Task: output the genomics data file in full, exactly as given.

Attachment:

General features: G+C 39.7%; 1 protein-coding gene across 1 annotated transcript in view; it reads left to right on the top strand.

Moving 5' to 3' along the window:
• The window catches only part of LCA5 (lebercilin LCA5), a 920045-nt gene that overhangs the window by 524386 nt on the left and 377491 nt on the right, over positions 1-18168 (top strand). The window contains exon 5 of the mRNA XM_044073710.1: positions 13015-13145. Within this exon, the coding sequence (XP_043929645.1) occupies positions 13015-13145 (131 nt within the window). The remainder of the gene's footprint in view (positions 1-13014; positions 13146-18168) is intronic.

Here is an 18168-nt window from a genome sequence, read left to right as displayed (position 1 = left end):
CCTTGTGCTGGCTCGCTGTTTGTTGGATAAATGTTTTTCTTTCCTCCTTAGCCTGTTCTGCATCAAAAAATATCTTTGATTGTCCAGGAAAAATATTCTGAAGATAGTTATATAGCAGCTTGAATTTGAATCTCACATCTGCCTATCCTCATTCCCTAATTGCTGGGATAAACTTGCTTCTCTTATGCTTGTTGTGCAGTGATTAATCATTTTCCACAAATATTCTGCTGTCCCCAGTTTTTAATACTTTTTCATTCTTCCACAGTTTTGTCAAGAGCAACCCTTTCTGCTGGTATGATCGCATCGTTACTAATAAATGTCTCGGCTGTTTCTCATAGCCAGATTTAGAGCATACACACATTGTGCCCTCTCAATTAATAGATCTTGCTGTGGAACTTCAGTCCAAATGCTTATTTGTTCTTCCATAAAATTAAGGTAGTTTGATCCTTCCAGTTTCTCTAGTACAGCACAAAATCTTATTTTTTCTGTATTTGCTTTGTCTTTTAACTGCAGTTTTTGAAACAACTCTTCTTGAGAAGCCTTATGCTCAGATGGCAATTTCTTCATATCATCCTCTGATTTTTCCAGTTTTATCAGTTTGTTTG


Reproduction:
General features: G+C 39.7%; 1 protein-coding gene across 1 annotated transcript in view; it reads left to right on the top strand.

Moving 5' to 3' along the window:
• The window catches only part of LCA5 (lebercilin LCA5), a 920045-nt gene that overhangs the window by 524386 nt on the left and 377491 nt on the right, over positions 1-18168 (top strand). The window contains exon 5 of the mRNA XM_044073710.1: positions 13015-13145. Within this exon, the coding sequence (XP_043929645.1) occupies positions 13015-13145 (131 nt within the window). The remainder of the gene's footprint in view (positions 1-13014; positions 13146-18168) is intronic.

Here is an 18168-nt window from a genome sequence, read left to right as displayed (position 1 = left end):
CCTTGTGCTGGCTCGCTGTTTGTTGGATAAATGTTTTTCTTTCCTCCTTAGCCTGTTCTGCATCAAAAAATATCTTTGATTGTCCAGGAAAAATATTCTGAAGATAGTTATATAGCAGCTTGAATTTGAATCTCACATCTGCCTATCCTCATTCCCTAATTGCTGGGATAAACTTGCTTCTCTTATGCTTGTTGTGCAGTGATTAATCATTTTCCACAAATATTCTGCTGTCCCCAGTTTTTAATACTTTTTCATTCTTCCACAGTTTTGTCAAGAGCAACCCTTTCTGCTGGTATGATCGCATCGTTACTAATAAATGTCTCGGCTGTTTCTCATAGCCAGATTTAGAGCATACACACATTGTGCCCTCTCAATTAATAGATCTTGCTGTGGAACTTCAGTCCAAATGCTTATTTGTTCTTCCATAAAATTAAGGTAGTTTGATCCTTCCAGTTTCTCTAGTACAGCACAAAATCTTATTTTTTCTGTATTTGCTTTGTCTTTTAACTGCAGTTTTTGAAACAACTCTTCTTGAGAAGCCTTATGCTCAGATGGCAATTTCTTCATATCATCCTCTGATTTTTCCAGTTTTATCAGTTTGTTTG